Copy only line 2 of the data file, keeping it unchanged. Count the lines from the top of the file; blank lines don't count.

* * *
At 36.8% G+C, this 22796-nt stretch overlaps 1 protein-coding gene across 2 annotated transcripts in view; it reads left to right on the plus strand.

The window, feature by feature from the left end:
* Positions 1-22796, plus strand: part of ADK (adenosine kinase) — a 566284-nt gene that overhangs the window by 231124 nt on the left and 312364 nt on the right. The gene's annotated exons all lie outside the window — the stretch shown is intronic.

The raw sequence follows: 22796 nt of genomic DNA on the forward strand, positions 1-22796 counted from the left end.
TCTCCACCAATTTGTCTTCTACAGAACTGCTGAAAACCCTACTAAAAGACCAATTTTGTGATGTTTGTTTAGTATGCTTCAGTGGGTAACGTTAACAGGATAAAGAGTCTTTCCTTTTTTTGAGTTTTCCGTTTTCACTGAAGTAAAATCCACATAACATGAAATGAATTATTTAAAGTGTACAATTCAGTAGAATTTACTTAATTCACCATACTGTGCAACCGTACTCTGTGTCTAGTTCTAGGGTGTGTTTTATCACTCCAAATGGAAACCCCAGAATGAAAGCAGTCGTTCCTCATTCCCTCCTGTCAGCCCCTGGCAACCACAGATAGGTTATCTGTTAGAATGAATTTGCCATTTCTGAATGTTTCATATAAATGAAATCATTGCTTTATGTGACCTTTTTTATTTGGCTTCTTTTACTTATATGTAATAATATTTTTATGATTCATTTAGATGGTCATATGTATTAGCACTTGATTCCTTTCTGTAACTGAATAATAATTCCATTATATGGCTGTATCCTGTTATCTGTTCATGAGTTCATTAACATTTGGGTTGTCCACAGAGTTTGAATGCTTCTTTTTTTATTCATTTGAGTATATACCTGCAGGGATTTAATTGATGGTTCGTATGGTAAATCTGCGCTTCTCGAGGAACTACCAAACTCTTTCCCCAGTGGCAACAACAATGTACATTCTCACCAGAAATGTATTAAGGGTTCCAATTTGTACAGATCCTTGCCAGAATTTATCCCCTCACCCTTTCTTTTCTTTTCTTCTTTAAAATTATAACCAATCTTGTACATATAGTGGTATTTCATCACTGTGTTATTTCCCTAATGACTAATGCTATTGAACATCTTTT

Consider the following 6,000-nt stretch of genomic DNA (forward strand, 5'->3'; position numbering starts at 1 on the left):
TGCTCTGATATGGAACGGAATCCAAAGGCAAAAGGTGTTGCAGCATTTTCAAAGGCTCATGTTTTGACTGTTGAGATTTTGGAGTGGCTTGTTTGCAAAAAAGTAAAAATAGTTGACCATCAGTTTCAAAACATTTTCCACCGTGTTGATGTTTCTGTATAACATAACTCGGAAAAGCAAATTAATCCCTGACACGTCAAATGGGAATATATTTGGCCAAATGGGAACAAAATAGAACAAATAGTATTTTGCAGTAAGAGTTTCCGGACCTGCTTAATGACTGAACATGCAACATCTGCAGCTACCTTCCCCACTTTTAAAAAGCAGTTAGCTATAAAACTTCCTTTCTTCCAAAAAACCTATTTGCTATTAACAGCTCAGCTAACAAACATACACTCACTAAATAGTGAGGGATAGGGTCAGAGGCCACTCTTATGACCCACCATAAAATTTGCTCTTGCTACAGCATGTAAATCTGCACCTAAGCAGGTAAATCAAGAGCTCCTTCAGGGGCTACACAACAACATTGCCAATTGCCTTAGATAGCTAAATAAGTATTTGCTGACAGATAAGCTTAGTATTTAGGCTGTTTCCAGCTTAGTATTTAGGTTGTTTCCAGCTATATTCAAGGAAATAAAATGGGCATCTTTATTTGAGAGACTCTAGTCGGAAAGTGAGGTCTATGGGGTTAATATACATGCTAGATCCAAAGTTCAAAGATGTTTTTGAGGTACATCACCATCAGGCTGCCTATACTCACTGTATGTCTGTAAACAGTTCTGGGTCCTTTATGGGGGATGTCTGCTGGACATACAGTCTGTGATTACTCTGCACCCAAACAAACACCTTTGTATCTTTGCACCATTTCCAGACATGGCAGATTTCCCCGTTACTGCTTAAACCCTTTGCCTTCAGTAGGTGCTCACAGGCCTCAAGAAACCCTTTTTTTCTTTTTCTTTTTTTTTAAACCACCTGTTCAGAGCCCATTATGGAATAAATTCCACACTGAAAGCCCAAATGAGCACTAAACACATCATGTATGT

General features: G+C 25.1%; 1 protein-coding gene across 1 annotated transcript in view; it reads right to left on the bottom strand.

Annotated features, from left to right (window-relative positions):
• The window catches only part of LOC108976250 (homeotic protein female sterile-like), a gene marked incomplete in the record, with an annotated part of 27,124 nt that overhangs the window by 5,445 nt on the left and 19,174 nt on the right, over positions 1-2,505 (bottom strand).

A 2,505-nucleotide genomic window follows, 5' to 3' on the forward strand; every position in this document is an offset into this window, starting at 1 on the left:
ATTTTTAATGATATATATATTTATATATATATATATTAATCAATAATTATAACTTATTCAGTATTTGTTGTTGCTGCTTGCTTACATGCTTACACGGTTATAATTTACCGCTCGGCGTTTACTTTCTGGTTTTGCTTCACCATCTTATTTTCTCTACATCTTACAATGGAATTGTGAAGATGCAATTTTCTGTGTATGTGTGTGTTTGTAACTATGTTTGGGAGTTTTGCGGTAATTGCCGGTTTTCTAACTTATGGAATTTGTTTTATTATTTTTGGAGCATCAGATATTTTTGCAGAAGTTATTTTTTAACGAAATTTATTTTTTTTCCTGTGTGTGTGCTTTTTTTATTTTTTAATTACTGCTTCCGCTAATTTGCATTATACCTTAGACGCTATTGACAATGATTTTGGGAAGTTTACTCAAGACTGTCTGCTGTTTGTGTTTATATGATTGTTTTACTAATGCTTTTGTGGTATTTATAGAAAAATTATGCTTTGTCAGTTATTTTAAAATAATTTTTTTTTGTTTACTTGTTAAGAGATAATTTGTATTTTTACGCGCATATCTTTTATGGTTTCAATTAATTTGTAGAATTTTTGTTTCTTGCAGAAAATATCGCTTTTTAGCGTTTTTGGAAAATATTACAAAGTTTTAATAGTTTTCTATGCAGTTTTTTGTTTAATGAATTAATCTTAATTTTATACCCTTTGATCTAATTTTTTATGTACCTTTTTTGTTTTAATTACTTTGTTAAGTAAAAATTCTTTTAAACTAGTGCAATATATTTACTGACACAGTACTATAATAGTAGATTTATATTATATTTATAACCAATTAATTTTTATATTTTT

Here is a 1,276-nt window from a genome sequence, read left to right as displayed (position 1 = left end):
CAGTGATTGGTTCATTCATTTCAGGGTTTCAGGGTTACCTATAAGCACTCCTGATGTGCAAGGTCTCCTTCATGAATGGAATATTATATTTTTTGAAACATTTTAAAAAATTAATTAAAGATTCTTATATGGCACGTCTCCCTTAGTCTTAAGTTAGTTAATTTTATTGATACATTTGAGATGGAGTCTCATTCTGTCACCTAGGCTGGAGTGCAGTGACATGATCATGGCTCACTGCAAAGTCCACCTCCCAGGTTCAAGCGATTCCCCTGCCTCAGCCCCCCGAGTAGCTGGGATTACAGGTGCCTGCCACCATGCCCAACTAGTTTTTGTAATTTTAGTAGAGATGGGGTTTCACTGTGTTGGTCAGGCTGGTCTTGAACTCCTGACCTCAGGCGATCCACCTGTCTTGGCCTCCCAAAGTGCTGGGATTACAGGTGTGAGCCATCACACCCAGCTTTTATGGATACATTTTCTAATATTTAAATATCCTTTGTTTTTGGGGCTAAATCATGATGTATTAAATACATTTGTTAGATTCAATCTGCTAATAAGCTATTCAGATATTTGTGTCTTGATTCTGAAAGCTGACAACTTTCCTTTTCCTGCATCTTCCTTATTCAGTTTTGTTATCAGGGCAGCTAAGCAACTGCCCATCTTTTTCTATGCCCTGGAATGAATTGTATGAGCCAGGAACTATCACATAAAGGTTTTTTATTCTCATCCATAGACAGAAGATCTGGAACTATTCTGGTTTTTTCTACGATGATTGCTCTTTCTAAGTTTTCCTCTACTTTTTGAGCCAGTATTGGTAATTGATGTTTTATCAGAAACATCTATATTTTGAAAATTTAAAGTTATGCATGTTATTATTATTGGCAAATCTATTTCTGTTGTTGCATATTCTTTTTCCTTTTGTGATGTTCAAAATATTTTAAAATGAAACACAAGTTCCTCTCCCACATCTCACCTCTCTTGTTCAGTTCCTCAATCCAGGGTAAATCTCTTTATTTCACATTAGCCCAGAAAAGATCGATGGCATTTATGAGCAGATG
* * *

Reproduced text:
The window, feature by feature from the left end: